Highly Recommended. Versatile, Energetic, All Terrain Shoe.
Again as with the amazing Clifton, Challenger ATR and Huaka, Hoka has managed to develop a super cushioned shoe at very low weight, this time with a fully lugged, substantial outsole, good flexibility, and a very lively, energetic ride on all types of terrain.  While certainly a trail focused shoe, it also smoothly and comfortably handles the road. Wide feet may have issues with the front of the shoe. More impressions as I log more miles.

The SpeedGoat was provided to me free of charge. The opinions herein are entirely my own.

If you would like to try Speedgoat  they are available from Running Warehouse: Men's hereWomen's here

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harris said...

Sam great review. I had a question I noticed one of the laces on the speedgoats ( the black color) had speedlaces) I thought HOKA was doing away with them? Or is this just an old stock photo?

Sam Winebaum said...

No more speed laces on SG , thank goodness, from what I understand.

Anonymous said...

Thanks For All The Info On The SpeedGoat.When Out, I Will Have To Purchase On Line. Running Now In The Rapa Nui2, Size 10.5. Any Idea If I Should Stay In Same Size, Or Go To Size 11? Frank.

Sam Winebaum said...

Frank, Rapa Nui vs. SpeedGoat. I went the same size, true to size The upper is more minimal than Rapa Nui and unless you have a very wide foot you might swim around in the mid foot and have some front of foot rotating in a bigger size.

Ted said...
This comment has been removed by the author.
Ted said...

I wear a size 12 in the clifton. Its a decent fit (for road running, though like many Hoka's they run narrow). Wondering if a 12.5 is a better size for a trail shoe since you often need a bit more room up front when bounding down hills. Views?

Sam Winebaum said...

Tricky the SpeedGoat fit Ted. I found the Clifton 1 a bit roomy sloppy in the midfoot due to unpadded tongue at my true to size. The padded tongue and more overlays makes true to size fit me perfectly in the Clifton 2. With SpeedGoat you have a bit narrower front of the shoe compared to Cliftons and a fairly minimal upper in the midfoot and the same unpadded tongue as the Clifton 1. At my true to size length was fine but my foot rotated a bit on rougher terrain due to midfoot upper until I changed to a more substantial insole. I would stay true to size unless you have a very wide foot. One thing you don't want is to much slop in length or width going downhill IMO. Hope this helps.

Ted said...

Thanks Sam! I have been primarily running in Altra's. I like the forefoot. that said after a recent 50 with harder packed ground, my feet took a beating in my superior 2.0s. was looking at the Challenger ATR and now Speedgoat. read speedgoat might be wider. I heard about insole issues with both. Can you explain that some more and how you fixed it? try just had the Adidas insole laying around? you got/cut it to fit to both stay in place and not cause friction?

Sam Winebaum said...

I don't think SpeedGoat is wider than Challenger at the front, effectively anyway, as the Challenger upper is not a burrito kind of wrap of the foot. I think the Speedgoat may be the same width but due to the burrito wrap a touch snugger on top of the foot and a touch pointier upfront. Certainly neither is as wide as the Altra. Your feet will take far less of a beating in either if you can get the fit. The insoles... not great in the Hokas. The adidas as described in the review has side walls and was firmer and thicker which helped me improve the fit of the Speedgoat, less rolling of the foot. No trimming required. In the Challenger I am in the stock insoles and they are fine. I played around with lots of insoles for the Speedgoat and the adidas and Skechers of those i had seemed to work best for me.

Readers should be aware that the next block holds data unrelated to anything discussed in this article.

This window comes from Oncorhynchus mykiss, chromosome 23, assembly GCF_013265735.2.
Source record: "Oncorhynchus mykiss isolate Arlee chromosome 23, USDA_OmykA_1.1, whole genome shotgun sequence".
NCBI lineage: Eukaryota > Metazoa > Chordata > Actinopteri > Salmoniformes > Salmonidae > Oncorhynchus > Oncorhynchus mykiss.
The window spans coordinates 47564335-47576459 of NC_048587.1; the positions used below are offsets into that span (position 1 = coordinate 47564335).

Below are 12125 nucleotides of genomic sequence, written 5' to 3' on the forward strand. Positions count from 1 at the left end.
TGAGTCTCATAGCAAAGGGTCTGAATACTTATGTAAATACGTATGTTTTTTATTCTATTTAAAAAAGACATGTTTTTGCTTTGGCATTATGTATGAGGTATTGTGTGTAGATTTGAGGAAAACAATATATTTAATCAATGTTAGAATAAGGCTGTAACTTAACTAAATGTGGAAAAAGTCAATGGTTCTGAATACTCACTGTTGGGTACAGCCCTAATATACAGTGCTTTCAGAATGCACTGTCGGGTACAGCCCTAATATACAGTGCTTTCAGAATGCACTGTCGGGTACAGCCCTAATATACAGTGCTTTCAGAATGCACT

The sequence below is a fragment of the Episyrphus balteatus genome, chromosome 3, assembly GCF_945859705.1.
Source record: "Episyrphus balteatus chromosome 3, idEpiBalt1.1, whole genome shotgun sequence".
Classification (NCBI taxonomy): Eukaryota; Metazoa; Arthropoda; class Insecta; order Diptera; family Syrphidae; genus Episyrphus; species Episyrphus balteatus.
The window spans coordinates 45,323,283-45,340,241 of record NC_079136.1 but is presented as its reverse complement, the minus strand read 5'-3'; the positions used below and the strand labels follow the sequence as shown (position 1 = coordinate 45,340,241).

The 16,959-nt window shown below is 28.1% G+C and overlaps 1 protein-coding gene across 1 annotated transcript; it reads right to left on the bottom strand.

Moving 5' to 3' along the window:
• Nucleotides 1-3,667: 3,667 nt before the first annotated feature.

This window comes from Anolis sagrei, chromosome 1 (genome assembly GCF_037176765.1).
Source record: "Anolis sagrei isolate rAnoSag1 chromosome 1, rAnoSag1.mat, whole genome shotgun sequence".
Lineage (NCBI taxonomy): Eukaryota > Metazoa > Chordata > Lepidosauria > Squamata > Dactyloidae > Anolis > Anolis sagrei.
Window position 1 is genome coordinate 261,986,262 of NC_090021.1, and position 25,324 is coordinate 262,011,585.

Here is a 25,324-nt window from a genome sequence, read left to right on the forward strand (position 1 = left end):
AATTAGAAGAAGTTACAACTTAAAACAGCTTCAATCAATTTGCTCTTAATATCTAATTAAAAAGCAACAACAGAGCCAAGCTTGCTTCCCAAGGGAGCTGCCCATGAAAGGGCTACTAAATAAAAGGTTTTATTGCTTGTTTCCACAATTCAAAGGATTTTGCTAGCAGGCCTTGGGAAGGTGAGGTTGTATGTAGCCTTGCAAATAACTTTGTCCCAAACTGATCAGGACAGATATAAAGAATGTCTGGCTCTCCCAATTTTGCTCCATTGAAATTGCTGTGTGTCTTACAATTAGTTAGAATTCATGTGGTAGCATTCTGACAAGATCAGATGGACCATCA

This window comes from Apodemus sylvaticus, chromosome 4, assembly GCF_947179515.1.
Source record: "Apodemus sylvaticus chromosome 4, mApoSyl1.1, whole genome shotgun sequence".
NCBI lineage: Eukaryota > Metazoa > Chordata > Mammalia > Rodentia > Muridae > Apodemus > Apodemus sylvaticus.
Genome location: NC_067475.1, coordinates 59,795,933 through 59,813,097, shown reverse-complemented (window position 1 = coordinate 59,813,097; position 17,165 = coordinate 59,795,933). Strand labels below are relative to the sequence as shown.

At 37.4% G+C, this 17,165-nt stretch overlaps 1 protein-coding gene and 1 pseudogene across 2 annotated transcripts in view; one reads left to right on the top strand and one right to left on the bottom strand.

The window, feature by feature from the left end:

Unknown said...

Hi Sam.
Nice review and very helpful. Ive been waiting for these puppies to come out.
You mentioned the latest version have 4 eyelets (which I like). However, on Hokas website and a few others they are shown w 5 eyelets. Any idea what's going on there?

Sam Winebaum said...

Hi Bubba, thanks for reading! Hoka told me 4 eyelets in final version. Check with retailers to be sure. My friends at Park city Running Company (435) 731-8246 have them and could answer right away.

harris said...

Sam thanks for the tip on Park City Running Company I was able to score a pair of 11.5 in the blue color. I just got a pair of the black/grey color and took them out for a 8 mile run out of the box what a great shoe. I had to get another pair just based on that run. For size wise I take 11.5 in all of the Hoka models I have had to include the Clifton 2 and Challenger ATR.

Anonymous said...

My foot is a 12.5EE. Would some of the commenting individuals recommend going with a 13 or just looking elsewhere??

Sam Winebaum said...

Anonymous with 12EE, Have any Hokas been wide enough for you? What do you run in now? I think Speegoat will be too narrow for you in the toe box area. Not sure sizing up will help. You might consider the Bondi which now comes in widths. The Clifton 3 coming later this year will also have a 2mm wider platform upfront. These all being road shoes and it seems you are looking for a trail shoe. The Hoka Infinite while not having a trail outsole might be a possibility. Most roomy of standard Hoka uppers for me to date. Very stable on the road. You might also consider the New Balance 910v2 and Leadville v3 both come in widths.